"Back then, there was no such thing as a film industry," Albert Chu reminisces. The local filmmakers often endearingly dub Chu as the godfather of Macau's film industry. His 1996 documentary, "Ah Ming's Macau" was exceptionally memorable and hard-hitting. In the film, viewers followed Chu on his worrying search for Macau's own identity—a topic that reigned in the zeitgeist of the late '90s.
The film came before Macau's 1999 transfer of sovereignty from Portugal to China. Moving from a colony to another, it seems that Macau had to morph itself to fit another city's identity. The locals struggled to find their own voice and place. "At that point in time, we were a few years away from the reconciliation. It was inevitable that our films touched on this subject matter. The topic of Macau's identity was naturally included," Chu continues.
For the next few years Chu and his handful of filmmaker peers—also the first generation of Macau's filmmakers—continued to produce films. The subject of identity never left them. Soon enough, the film community started to transform drastically.
Prior to the 1999 merger with China, Macau's Cultural Centre was established. "The centre held annual film contests, which groomed numerous filmmakers." Three years later, Macau saw another landmark socio-political event. "In 2002, Macau opened its doors to casinos. The economy grew rapidly afterwards. In a bid to steer society away from the gambling sector, the Macau government rigorously promoted cultural activities, which also helped the film sector gain traction."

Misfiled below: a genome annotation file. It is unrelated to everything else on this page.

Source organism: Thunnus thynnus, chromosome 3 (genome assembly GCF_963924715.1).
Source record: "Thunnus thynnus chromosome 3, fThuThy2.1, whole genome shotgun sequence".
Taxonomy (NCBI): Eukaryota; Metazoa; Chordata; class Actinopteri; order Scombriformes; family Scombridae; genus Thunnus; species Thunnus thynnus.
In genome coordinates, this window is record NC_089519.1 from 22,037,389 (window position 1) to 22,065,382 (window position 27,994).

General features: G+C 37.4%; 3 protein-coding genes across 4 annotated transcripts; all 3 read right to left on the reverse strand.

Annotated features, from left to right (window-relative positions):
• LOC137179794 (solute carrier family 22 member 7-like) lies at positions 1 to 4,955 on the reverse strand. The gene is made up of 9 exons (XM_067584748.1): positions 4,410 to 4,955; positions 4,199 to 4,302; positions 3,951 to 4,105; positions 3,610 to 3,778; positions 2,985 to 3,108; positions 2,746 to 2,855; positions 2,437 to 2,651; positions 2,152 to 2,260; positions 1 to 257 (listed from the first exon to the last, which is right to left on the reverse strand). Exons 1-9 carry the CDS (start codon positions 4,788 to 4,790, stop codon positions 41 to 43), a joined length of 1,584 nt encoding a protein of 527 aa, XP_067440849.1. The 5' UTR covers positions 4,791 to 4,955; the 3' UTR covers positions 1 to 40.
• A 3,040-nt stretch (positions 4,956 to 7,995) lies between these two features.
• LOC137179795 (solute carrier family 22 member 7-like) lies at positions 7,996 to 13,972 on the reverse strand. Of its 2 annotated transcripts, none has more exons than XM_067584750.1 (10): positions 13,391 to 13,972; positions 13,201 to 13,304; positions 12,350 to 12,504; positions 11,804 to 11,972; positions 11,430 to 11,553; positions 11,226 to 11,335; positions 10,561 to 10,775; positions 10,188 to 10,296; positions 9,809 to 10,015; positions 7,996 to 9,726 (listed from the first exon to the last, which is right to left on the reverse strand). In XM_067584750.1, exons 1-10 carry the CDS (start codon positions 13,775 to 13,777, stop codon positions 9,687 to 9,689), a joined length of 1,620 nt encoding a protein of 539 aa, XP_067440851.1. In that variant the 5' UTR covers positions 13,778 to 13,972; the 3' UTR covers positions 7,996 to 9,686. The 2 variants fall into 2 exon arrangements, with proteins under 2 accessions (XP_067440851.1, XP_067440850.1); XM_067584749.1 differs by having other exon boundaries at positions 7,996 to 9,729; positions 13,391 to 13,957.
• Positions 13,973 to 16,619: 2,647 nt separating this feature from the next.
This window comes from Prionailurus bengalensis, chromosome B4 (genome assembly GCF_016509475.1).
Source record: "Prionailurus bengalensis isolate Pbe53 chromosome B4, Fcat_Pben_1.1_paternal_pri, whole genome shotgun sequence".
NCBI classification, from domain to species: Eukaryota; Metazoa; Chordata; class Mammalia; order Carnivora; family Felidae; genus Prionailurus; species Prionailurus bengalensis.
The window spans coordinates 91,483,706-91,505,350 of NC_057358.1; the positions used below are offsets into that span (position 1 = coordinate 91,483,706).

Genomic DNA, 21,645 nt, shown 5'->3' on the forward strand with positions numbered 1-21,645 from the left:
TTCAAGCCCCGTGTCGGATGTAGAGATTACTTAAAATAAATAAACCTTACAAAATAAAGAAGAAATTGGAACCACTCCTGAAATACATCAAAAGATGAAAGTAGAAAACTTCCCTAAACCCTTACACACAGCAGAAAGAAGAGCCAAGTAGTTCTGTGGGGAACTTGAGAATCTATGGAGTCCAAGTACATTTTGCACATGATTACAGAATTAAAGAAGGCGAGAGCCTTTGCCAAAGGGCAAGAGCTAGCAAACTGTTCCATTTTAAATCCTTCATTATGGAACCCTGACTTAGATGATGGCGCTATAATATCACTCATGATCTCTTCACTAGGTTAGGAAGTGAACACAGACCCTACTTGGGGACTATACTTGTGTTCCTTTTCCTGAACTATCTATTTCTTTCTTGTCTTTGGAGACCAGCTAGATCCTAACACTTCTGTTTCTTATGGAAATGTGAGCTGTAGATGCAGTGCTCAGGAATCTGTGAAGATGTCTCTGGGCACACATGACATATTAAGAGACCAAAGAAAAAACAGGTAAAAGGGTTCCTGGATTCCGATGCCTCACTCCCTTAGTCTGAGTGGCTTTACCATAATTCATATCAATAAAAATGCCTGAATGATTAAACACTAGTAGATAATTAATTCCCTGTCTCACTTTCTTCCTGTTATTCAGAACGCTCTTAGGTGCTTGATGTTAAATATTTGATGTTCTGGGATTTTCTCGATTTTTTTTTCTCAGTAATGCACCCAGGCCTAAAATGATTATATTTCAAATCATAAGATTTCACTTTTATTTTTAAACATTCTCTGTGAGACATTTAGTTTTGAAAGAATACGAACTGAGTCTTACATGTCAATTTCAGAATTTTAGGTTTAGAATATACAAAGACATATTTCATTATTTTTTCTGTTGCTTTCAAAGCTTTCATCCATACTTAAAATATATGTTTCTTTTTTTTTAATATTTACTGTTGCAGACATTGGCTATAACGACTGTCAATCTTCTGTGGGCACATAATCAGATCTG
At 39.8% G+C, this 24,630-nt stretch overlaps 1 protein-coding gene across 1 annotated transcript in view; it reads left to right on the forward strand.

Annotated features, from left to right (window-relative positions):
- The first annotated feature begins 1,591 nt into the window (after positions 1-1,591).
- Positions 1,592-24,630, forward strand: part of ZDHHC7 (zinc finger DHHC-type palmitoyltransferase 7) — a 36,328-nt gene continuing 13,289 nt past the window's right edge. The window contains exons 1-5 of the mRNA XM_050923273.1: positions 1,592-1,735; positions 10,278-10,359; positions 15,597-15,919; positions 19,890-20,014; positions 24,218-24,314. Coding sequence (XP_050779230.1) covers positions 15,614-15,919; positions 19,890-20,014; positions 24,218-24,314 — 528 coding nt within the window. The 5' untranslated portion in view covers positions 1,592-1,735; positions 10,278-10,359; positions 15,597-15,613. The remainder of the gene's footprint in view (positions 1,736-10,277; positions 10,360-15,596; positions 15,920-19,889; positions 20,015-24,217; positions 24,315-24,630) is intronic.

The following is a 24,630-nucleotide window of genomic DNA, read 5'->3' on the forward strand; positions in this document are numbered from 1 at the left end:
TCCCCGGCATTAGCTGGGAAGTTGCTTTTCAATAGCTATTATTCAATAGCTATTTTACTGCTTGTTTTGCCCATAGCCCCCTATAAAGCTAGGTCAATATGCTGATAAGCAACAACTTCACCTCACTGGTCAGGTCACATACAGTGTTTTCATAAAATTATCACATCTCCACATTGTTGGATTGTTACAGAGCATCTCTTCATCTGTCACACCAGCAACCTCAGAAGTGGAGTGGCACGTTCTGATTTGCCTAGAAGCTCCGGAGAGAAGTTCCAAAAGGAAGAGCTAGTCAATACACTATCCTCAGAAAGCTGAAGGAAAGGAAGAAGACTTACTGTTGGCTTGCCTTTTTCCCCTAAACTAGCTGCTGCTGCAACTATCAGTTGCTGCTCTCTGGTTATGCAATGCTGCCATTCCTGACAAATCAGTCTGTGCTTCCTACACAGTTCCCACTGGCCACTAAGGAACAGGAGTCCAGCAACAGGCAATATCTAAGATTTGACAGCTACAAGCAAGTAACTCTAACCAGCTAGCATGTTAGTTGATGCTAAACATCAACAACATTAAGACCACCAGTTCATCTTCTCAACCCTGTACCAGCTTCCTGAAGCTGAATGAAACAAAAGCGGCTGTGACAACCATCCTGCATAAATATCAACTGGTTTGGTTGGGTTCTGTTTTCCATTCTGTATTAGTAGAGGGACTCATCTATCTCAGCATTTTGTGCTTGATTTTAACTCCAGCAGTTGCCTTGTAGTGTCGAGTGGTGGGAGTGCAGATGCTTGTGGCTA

The events in 1999 and 2002 formed a division of time, separating the first and second generations of Macanese filmmakers. As Chu observed, "the filmmakers are especially young. They are on average no more than 30 years old."
These young filmmakers include Cheong Kin Man, Lou Ka Choi, Tracy Choi, and Hong Heng Fai, names that have been making waves at local and global film festivals. In the hands of these second-generation filmmakers, the decade-old question of Macau's identity and recognition of the film community became even more urgent.
On his 2008 first film titled "Macau Water Fountains", Cheong Kin Man debated the preservation of Macau's heritage sites and their indelible contribution to the city's identity. "It was a documentary somehow critical to Macau's heritage protection at that time. By coincidence, maybe, right after the film was submitted in 2008 to the government-run Macau International Film and Video Festival, the heritage site discussed in the film started to be restored."
Later in 2015, Cheong released another film, "A Useless Fiction". In the 31-minute film, Cheong's narration in Cantonese overlapped interviews and texts in Portuguese—arguably a hark back to Macau's history and identity as a Portuguese colony. "What was most relatable to Macau was the question of identity in the film," Cheong muses.
The subject of Macau's changing identity is not merely confined to documentaries but animations and cartoon films. In 25-year-old Lou Ka Choi's 2016 short film, "The Leno" for instance, she came up with an imaginary rodent called "Lenos". These rodents are natives of the land but have adapted to the urbanisation and influx of city dwellers. The pollution that came along with gentrification eventually took a toll on the Lenos' health and life cycles. The urban rodents migrated out of the city in search of a healthier lifestyle, much like what they had before urbanisation took place. "Some scholars believe this act of migration shows the Lenos' desire for a change in their living areas," Lou wrote in her short film.